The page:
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Showing posts from December 10, 2014

The Counselor

The Counselor Excerpt John took time to counsel people personally and prepare them for baptism and their new life of faith. He admonished the people in general to be generous and share what they have (Acts 2:44–45;4:32–37). He charged the tax collectors to be honest and the soldiers to be just. (Perhaps he knew that the soldiers and publicans worked together to extort money from the people.) Luke mentions tax collectors three other times (5:2715:119:2). These soldiers were not likely Romans (see however Matt. 8:5–13), but were probably Jewish soldiers belonging to the temple guard or the court of Herod. It is interesting that John did not condemn the tax collectors’ and soldiers’ professions; he simply told the publicans and soldiers to do their jobs honestly and not to hurt people. They could remain in their vocations and serve God. More Wiersbe, Warren W. Wiersbe’s Expository Outlines on the New Testament. Wheaton, IL: Victor Books, 1992. Print.

Solomon's Temple

Solomon's Temple

The Jerusalem temple was a place where God and human beings might meet. Solomon reflected the Hebrew vision of a transcendent God when he cried out, “The heavens, even the highest heaven, cannot contain You. How much less this temple I have built!” (1 Kings 8:27) The temple might reflect God’s glory. But ultimately the Jerusalem temple existed for the sake of God’s people, not for God.
The temple served as the place of meeting between God and His covenant people. It was here the Jewish people offered the sacrifices that atoned for their sins; it was here they gathered to praise God during national religious festivals. It was here they humbled themselves in times of national or personal distress; here they sought God’s intervention and help. The temple was a visible reminder that God was present with them. As the only authentic place of sacrifice, the temple served as a witness to the great truth that man must approach God as God chooses. All roads do not lead to …

The Older Brother

The Older BrotherExcerpt
The story now turns against the Pharisees, who like the older brother have no grasp of grace. Instead of rejoicing at the restoration of a brother, they’re filled with resentment. They neither appreciate what they have, nor do they want anyone else to share it!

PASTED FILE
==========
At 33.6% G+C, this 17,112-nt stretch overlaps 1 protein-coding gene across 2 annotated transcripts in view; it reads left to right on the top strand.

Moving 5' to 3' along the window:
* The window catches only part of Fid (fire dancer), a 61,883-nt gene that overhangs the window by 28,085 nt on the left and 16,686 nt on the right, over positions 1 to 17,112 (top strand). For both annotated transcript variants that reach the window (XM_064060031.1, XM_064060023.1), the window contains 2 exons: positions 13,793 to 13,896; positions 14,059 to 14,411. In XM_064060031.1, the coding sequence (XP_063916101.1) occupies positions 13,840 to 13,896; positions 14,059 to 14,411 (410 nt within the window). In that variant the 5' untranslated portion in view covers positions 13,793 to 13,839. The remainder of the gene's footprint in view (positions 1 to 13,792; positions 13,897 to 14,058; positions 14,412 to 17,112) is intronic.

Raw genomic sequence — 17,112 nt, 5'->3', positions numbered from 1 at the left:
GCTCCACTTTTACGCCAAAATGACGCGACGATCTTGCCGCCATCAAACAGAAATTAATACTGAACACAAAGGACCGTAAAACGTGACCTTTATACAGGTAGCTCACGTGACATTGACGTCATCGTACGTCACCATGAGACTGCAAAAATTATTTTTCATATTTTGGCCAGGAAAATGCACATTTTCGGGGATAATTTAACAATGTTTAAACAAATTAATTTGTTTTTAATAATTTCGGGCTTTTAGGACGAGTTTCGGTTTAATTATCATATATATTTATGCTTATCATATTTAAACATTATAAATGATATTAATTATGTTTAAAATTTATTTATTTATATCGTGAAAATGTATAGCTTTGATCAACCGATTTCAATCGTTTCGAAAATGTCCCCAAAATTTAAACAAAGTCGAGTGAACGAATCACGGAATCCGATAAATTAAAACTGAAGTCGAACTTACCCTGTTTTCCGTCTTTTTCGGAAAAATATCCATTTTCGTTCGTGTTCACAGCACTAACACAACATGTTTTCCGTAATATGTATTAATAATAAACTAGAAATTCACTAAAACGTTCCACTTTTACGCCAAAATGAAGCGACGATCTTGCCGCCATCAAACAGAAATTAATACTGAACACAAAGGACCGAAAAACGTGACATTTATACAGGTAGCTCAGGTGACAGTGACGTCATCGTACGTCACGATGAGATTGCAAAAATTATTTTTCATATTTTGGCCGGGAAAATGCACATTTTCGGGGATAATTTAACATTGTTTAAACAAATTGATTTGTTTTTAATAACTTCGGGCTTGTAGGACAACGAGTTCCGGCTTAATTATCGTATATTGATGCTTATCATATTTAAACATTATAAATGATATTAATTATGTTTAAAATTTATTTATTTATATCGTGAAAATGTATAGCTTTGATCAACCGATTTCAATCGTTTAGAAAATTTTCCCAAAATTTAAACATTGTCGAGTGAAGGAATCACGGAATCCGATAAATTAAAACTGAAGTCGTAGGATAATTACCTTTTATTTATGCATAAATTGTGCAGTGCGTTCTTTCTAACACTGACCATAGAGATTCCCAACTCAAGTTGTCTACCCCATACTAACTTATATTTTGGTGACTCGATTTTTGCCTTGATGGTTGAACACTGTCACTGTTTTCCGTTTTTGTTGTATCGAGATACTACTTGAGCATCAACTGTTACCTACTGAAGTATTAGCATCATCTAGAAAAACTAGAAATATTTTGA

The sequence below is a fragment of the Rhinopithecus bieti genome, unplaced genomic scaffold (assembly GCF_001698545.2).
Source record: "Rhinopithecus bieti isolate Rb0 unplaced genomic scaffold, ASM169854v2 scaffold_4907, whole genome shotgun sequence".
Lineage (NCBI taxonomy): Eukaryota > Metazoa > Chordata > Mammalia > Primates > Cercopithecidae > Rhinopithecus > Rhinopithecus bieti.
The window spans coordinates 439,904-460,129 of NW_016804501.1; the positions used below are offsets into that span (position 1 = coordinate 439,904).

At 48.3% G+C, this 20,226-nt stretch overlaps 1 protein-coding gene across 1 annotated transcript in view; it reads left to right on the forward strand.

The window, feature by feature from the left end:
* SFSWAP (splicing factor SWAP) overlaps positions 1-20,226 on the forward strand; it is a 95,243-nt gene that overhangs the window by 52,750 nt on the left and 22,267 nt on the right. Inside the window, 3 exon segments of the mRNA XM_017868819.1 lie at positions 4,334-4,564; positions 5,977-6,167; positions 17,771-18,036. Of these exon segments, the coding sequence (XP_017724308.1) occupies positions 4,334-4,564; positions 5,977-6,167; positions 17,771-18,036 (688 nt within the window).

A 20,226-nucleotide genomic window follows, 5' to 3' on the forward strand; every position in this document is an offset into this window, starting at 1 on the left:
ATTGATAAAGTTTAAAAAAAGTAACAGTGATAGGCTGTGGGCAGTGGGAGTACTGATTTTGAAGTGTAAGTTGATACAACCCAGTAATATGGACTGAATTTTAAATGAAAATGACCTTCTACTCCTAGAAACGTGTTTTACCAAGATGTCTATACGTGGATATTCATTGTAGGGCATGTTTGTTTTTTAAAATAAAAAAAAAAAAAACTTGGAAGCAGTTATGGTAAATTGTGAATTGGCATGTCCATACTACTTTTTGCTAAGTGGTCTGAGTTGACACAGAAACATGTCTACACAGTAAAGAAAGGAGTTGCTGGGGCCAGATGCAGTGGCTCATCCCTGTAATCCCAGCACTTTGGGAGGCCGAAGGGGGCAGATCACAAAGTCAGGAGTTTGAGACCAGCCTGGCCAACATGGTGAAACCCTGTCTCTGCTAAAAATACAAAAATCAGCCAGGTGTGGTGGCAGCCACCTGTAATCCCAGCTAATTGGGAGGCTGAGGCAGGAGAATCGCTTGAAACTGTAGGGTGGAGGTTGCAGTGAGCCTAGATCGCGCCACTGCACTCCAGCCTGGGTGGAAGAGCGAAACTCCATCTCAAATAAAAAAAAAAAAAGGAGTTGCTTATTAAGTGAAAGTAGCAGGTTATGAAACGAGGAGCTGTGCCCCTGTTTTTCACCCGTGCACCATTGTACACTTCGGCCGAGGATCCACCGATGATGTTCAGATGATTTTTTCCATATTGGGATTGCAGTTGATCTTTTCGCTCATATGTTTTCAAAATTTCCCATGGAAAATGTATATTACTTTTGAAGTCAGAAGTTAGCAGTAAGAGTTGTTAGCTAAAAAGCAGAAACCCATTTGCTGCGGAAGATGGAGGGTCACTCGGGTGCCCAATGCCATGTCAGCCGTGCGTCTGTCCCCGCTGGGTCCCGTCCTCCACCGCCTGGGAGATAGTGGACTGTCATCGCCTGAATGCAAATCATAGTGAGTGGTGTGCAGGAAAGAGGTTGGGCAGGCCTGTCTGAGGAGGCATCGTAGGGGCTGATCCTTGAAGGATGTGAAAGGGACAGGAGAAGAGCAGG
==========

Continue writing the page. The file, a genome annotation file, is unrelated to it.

How we need to guard against this attitude in our own relationship with God and with others. Grace must make us gracious. MoreRichards, Lawrence O. The Bible Reader’s Companion. electronic ed. Wheaton: Victor Books, 1991. Print.

Not Commending Ourselves

Not Commending Ourselves Excerpt Paul’s appeal to the consciences of his readers is not to be misunderstood. We are not commending ourselves to you again. Paul has already made this disclaimer (2 Cor. 3:1; see the notes). He is in a difficult position, for though he has no intention of using any commendation beyond that of the Gospel itself, which authorizes those who preach it, it is necessary, or at least desirable, in the interests of the apostolic mission, that his good faith should be recognized by those who form the churches founded by him. The present verse is of great importance because it shows that this necessity arises out of the presence of others who work on different lines. More Barrett, C. K. The Second Epistle to the Corinthians. London: Continuum, 1973. Print. Black’s New Testament Commentary.

Chambers, Oswald. My Utmost for His Highest

December 10th
The offering of the natural


Abraham had two sons, the one by a bondmaid, the other by a freewoman. Gal. 4:22.

Paul is not dealing with sin in this chapter of Galatians, but with the relation of the natural to the spiritual. The natural must be turned into the spiritual by sacrifice, otherwise a tremendous divorce will be produced in the actual life. Why should God ordain the natural to be sacrificed? God did not. It is not God’s order, but His permissive will. God’s order was that the natural should be transformed into the spiritual by obedience; it is sin that made it necessary for the natural to be sacrificed.
Abraham had to offer up Ishmael before he offered up Isaac. Some of us are trying to offer up spiritual sacrifices to God before we have sacrificed the natural. The only way in which we can offer a spiritual sacrifice to God is by presenting our bodies a living sacrifice. Sanctification means more than deliverance from sin, it means the deliberate commitment of mys…

Connect the Testaments: A One-Year Daily Devotional

December 10: Constructing Lives by the Law
Jeremiah 18:1-18; Romans 2:12-29; Proverbs 16:12-33

Dispensing good, helpful advice gets the benevolent juices flowing. As easy as it is to give advice, though, it often hits me with the irony of a cartoon anvil when I end up tripping over my own counsel. When this happens, I’m convicted to examine my motives for advice-giving.
In his letter to the Romans, Paul challenges the superior mindset that was common among some Jewish people at the time: “But if you call yourself a Jew and rely on the law and boast in God and know his will and approve the things that are superior, because you are instructed by the law, and are confident that you yourself are a guide of the blind, a light to those in darkness, and instructor of the foolish, a teacher of the immature, having the embodiment of knowledge and of the truth in the law. Therefore, the one who teaches someone else, do you not teach yourself?” (Rom 2:17–21).
Paul is explaining why looking to the…